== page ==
Timid boy : don't know, sir.' (Plucked.) Sharp boy's hand up : 'Please, sir, I don't know, and you don't know, and nobody knows.' (Passes, first class.) A thing quite as ridiculous did happen. An arrogant and ignorant examiner asked a timid, humble boy, who was very anxious to pass for his mother's sake, to obtain some appoint- ment, 'How far is it from the city of San Paulo in Brazil to the tropical line of Capricorn ?' The boy, radiant, answered, 'Between four and five miles, sir.' 'Go down, sir ; you're plucked ; it's twenty miles.' The boy grew red and white, and turned despairingly to go. Suddenly he remembered his mother, turned round, and said nervously, Please, sir, of course you ought to know better than I; but,—I lived there five years, sir, and I had to walk it twice a week to go home from school to mother's house from Saturday to Monday P' Chorus of laughter at the examiner, and the poor boy passed."
We wish we had space to comment on the impression made upon the mind of Count d'Alviella, when, instead of the parody of London or of Liverpool, which he had expected, he found himself amidst the very splendours of the Arabian Nights; but we must curtail our subject. Those who will, can follow our traveller's wanderings for themselves, may visit with her the caves of Elephanta or the wild forest of palm-trees, or lingering among the native population may see the shady as well as the sunny side of life, and understand something of that universal mendicancy so wearying to English ears, concerning which Mrs. Burton quotes lines which may be new to some of our readers :— " What is the black man saying,
Brother, the whole day long ? Methinks I hear him praying Ever the self-same song : Sa'b uteri bakohish do!' Brother, they are not praying, They are not doing so; The only thing they are saying
Is, Sa'b men bakshish do !' (Gi'e me a 'alfpenny, do P)"
But Bombay and its life formed but one item in the trip ; Hyderabad and Golconda had to be visited, the latter only to be seen from the outside, since past its walls no Christian has ever been allowed ; but here Mrs. Burton found herself at the birth-place of the Kohinoor, concerning which she has already a written a good deal, and in whose malignant influence she is a devout believer. It is in the East, she says, "an accursed stone," and deliberately reaffirming in 1879 all that she wrote concerning it in 1875, she clearly still believes in its being a messenger of doom. The East India Company broke up shortly after "the accursed thing" entered their hands ! The Duke of Wellington died (surely hardly prema- turely) three months after he had given the first turn to its cut- ting,—in fact, Prince Albert's death, and we know not what other host of misfortunes, are associated with it ; wherefore Mrs. Burton suggests it should be sold for less than its worth to Russia! our ill-luck be passed over to our bugbear, and "the money used to send our future King out to India as an Emperor should go." Three times we read the half-dozen pages in which the terrors of the stone are described, before we could be sure Mrs. Burton was not writing ironically, but since clearly she is not, we simply refrain from comment, and are more concerned with the paper in which attention is urged to the fact that diamond-digging in India has been prematurely abandoned. Hyderabad, says Mrs. Burton, is not a rich country, and the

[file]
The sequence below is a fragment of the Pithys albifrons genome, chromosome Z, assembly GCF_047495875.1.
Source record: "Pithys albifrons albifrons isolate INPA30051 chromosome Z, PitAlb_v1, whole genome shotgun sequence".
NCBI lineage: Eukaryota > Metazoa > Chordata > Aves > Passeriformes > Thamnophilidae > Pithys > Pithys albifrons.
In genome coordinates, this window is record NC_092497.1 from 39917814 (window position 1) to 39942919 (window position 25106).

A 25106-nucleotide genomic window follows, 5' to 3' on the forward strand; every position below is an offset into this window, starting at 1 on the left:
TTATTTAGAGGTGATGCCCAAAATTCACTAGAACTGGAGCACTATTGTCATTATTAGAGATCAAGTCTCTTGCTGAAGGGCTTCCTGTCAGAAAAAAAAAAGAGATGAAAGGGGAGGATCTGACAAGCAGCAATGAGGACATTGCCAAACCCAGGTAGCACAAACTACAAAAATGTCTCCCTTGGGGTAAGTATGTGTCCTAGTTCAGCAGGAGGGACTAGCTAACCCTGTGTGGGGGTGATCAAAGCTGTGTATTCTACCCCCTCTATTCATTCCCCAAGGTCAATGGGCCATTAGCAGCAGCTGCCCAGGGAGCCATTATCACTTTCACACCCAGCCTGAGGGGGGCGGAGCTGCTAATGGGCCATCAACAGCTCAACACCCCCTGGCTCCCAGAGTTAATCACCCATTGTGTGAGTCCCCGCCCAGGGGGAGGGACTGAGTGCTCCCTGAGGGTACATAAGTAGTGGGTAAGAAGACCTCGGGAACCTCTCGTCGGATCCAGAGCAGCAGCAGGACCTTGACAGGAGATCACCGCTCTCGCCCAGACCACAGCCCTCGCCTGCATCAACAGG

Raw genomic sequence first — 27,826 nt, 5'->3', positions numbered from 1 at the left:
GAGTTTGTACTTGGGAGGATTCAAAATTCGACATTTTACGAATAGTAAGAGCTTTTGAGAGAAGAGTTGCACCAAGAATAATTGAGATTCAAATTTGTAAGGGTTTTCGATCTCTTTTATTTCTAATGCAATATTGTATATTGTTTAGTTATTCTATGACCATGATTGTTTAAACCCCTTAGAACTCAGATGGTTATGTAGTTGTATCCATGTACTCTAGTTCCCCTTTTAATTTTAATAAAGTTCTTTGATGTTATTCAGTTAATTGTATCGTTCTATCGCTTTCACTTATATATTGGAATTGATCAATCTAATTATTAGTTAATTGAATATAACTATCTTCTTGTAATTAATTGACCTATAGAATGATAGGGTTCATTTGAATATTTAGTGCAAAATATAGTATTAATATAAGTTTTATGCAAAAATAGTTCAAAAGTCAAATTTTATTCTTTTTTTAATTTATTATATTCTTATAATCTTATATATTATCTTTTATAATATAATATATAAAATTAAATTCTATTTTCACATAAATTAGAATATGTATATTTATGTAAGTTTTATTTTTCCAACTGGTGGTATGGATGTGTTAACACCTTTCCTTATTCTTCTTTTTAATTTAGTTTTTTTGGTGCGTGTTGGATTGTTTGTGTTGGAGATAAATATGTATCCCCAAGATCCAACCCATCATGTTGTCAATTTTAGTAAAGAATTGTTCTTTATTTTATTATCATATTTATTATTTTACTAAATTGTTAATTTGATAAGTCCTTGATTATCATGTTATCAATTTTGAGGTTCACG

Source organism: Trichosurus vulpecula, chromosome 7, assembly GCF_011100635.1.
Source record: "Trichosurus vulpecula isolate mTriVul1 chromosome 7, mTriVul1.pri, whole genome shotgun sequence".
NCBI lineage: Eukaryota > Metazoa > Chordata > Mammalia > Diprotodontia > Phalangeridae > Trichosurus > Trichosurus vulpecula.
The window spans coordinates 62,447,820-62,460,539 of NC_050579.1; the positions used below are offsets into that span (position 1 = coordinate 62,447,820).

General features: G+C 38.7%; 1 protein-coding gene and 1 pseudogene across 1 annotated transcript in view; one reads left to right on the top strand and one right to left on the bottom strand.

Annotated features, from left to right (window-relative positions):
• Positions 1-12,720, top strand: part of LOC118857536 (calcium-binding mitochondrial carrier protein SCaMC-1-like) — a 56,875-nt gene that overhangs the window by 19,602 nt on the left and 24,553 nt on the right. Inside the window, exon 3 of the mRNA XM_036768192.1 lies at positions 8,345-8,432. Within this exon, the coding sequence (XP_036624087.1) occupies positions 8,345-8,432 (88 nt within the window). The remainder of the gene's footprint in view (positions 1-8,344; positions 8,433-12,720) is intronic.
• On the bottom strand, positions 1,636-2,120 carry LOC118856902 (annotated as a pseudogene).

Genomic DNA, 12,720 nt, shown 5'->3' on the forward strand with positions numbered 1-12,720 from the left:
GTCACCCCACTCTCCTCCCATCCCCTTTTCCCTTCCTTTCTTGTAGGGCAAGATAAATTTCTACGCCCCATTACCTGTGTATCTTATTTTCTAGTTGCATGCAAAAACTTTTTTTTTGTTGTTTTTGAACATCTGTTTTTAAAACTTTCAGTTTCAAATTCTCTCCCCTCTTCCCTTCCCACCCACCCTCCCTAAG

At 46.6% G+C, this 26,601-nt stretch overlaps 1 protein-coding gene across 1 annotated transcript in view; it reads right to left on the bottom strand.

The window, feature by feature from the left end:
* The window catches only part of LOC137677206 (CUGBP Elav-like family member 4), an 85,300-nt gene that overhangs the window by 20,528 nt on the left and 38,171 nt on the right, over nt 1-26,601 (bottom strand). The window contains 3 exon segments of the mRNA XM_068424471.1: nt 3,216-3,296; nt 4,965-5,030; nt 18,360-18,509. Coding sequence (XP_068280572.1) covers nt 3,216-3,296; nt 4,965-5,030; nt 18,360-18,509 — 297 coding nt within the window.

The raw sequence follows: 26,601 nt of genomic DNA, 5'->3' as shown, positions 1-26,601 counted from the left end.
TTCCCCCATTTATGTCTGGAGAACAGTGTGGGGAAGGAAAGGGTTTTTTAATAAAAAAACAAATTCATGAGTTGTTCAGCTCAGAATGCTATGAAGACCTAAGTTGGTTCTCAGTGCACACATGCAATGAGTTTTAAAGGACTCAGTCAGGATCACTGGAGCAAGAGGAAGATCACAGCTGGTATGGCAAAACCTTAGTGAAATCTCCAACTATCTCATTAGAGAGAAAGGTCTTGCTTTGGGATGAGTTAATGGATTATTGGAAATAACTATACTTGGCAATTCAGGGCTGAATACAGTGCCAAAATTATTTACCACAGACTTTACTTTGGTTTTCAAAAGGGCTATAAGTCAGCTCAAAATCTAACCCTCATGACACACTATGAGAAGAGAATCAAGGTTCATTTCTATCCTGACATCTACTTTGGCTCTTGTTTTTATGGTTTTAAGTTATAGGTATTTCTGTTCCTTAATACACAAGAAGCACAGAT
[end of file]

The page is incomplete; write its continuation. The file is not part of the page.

• trade is well-nigh 974/ ; but it has coal, that wants only a market, and if to the "black diamond" it can add the white diamond, its future prospects are not to be despised. That it
can do this, Captain Burton clearly considers there is sufficient evidence to prove; but his attention is probably just now entirely concentrated upon the prospects of the gold cities of Midian, the region he has found rich in gold and silver, turquoise, agate, lead, and pearls. He found that the ancients had only worked these mines of wealth about forty feet down, whereas, with our appliances, remarks Mrs. Burton, we may go down twelve hundred feet.
It would be impossible to close any notice of this book with- out some allusion to the efforts the writer has made in every place where she has been stationed in the cause of humanity.
Resolved, as she tells us in one place, never to pass by unaided a cry of distress from man or brute, she has achieved marvels in Trieste, in Syria, in India, in inducing greater kindliness and consideration for the animal creation. If some things about which she dogmatises, seem to us to savour of superstition, rather than faith or duty, she has at least been faithful to the prayer of her youth, learnt in those early convent days to which, in the beginning of her narrative, she has alluded with such amusing naivete,—" 0 inon Dieu! que je sois utile it quelqu'un aujourd'hui !"